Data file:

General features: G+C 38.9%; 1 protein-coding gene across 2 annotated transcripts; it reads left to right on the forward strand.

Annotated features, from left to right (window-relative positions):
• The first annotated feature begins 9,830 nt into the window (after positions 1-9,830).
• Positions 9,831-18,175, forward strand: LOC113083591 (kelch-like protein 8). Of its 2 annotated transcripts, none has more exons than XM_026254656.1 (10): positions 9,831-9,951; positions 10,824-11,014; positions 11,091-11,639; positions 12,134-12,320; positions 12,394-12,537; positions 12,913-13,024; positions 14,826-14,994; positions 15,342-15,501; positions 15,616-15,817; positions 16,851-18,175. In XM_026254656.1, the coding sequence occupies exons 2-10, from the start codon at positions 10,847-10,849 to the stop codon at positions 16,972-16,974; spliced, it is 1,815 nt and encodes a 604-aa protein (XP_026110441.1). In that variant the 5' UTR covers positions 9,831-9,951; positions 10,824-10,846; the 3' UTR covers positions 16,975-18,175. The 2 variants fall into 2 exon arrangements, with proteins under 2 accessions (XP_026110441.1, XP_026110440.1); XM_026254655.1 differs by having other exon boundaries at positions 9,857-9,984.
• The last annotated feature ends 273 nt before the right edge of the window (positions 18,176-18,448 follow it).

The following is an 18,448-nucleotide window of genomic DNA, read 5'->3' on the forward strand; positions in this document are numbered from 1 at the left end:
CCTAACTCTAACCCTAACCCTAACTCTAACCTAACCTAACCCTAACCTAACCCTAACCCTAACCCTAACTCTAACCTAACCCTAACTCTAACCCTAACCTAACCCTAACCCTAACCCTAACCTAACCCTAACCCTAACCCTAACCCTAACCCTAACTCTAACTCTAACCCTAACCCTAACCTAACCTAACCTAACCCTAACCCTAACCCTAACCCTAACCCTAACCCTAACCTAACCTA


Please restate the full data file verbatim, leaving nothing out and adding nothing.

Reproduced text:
General features: G+C 38.9%; 1 protein-coding gene across 2 annotated transcripts; it reads left to right on the forward strand.

Annotated features, from left to right (window-relative positions):
• The first annotated feature begins 9,830 nt into the window (after positions 1-9,830).
• Positions 9,831-18,175, forward strand: LOC113083591 (kelch-like protein 8). Of its 2 annotated transcripts, none has more exons than XM_026254656.1 (10): positions 9,831-9,951; positions 10,824-11,014; positions 11,091-11,639; positions 12,134-12,320; positions 12,394-12,537; positions 12,913-13,024; positions 14,826-14,994; positions 15,342-15,501; positions 15,616-15,817; positions 16,851-18,175. In XM_026254656.1, the coding sequence occupies exons 2-10, from the start codon at positions 10,847-10,849 to the stop codon at positions 16,972-16,974; spliced, it is 1,815 nt and encodes a 604-aa protein (XP_026110441.1). In that variant the 5' UTR covers positions 9,831-9,951; positions 10,824-10,846; the 3' UTR covers positions 16,975-18,175. The 2 variants fall into 2 exon arrangements, with proteins under 2 accessions (XP_026110441.1, XP_026110440.1); XM_026254655.1 differs by having other exon boundaries at positions 9,857-9,984.
• The last annotated feature ends 273 nt before the right edge of the window (positions 18,176-18,448 follow it).

The following is an 18,448-nucleotide window of genomic DNA, read 5'->3' on the forward strand; positions in this document are numbered from 1 at the left end:
CCTAACTCTAACCCTAACCCTAACTCTAACCTAACCTAACCCTAACCTAACCCTAACCCTAACCCTAACTCTAACCTAACCCTAACTCTAACCCTAACCTAACCCTAACCCTAACCCTAACCTAACCCTAACCCTAACCCTAACCCTAACCCTAACTCTAACTCTAACCCTAACCCTAACCTAACCTAACCTAACCCTAACCCTAACCCTAACCCTAACCCTAACCCTAACCTAACCTA